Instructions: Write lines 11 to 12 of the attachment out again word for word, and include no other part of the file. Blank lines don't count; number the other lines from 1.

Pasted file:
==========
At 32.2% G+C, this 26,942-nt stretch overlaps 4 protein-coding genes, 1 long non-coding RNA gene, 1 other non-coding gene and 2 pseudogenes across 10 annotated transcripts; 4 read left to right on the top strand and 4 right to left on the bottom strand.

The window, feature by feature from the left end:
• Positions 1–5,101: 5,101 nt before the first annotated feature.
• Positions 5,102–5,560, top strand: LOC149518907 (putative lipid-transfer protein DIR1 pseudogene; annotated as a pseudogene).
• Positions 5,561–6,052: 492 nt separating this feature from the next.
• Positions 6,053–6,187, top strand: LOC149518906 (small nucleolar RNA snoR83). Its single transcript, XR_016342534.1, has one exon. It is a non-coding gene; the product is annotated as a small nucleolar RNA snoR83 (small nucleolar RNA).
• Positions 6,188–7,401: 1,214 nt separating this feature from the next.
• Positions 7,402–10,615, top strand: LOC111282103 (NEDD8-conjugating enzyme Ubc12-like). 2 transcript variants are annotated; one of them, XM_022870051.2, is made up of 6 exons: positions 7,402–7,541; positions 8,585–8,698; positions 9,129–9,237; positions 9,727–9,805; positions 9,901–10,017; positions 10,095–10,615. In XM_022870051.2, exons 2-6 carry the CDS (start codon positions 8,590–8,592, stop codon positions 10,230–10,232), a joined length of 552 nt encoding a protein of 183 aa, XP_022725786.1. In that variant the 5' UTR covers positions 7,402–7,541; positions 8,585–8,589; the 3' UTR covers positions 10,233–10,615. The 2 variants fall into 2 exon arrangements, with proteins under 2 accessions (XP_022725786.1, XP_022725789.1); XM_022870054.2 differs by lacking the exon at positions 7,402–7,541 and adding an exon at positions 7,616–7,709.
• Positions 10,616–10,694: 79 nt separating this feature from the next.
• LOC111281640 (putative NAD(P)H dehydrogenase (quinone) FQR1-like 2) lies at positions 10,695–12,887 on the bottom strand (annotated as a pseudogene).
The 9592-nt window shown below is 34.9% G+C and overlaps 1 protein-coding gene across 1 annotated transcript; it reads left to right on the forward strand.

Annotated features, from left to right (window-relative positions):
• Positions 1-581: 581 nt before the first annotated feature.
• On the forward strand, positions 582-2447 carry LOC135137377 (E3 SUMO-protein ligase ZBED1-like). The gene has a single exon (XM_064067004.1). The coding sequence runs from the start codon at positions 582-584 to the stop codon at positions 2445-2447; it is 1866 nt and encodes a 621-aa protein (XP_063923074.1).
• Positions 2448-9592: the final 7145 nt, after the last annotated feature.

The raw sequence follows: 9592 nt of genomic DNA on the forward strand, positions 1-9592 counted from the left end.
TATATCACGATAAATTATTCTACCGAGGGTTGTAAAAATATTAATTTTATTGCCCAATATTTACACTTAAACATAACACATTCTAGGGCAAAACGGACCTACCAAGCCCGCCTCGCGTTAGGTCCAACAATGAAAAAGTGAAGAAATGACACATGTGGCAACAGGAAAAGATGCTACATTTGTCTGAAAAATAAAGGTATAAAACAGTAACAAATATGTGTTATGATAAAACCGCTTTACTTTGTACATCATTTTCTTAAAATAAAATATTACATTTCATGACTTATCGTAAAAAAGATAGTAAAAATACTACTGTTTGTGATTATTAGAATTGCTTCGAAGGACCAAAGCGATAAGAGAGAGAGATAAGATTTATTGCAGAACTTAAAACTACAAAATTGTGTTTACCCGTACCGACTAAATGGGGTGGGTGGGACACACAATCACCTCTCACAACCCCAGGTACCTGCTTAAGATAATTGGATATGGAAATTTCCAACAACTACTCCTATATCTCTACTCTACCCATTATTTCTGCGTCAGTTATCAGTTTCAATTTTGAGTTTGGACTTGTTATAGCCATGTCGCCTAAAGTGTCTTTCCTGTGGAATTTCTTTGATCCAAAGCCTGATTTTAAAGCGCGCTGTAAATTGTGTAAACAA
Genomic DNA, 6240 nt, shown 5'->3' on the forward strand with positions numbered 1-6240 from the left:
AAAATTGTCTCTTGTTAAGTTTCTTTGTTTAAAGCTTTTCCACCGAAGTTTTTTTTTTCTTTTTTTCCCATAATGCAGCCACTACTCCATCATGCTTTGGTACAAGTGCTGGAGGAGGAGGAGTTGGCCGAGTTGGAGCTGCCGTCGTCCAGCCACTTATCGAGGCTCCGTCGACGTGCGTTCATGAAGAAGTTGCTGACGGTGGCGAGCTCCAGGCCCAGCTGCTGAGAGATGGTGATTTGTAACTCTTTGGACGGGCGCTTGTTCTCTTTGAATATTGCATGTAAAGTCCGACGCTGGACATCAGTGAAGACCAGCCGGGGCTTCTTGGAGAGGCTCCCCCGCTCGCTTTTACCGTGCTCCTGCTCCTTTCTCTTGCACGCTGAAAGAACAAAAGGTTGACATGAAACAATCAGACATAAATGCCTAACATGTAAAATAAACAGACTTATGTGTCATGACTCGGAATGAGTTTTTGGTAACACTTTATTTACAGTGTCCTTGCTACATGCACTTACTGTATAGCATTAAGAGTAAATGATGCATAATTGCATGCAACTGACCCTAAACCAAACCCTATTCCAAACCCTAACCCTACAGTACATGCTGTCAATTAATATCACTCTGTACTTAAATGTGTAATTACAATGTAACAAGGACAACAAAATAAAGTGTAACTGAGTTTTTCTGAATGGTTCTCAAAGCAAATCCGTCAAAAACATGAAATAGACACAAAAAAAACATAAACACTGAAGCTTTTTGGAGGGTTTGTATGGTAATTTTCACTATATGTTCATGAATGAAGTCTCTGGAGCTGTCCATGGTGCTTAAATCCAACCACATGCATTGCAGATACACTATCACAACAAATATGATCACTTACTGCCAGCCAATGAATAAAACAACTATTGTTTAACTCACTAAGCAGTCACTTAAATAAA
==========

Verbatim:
The 9592-nt window shown below is 34.9% G+C and overlaps 1 protein-coding gene across 1 annotated transcript; it reads left to right on the forward strand.

Annotated features, from left to right (window-relative positions):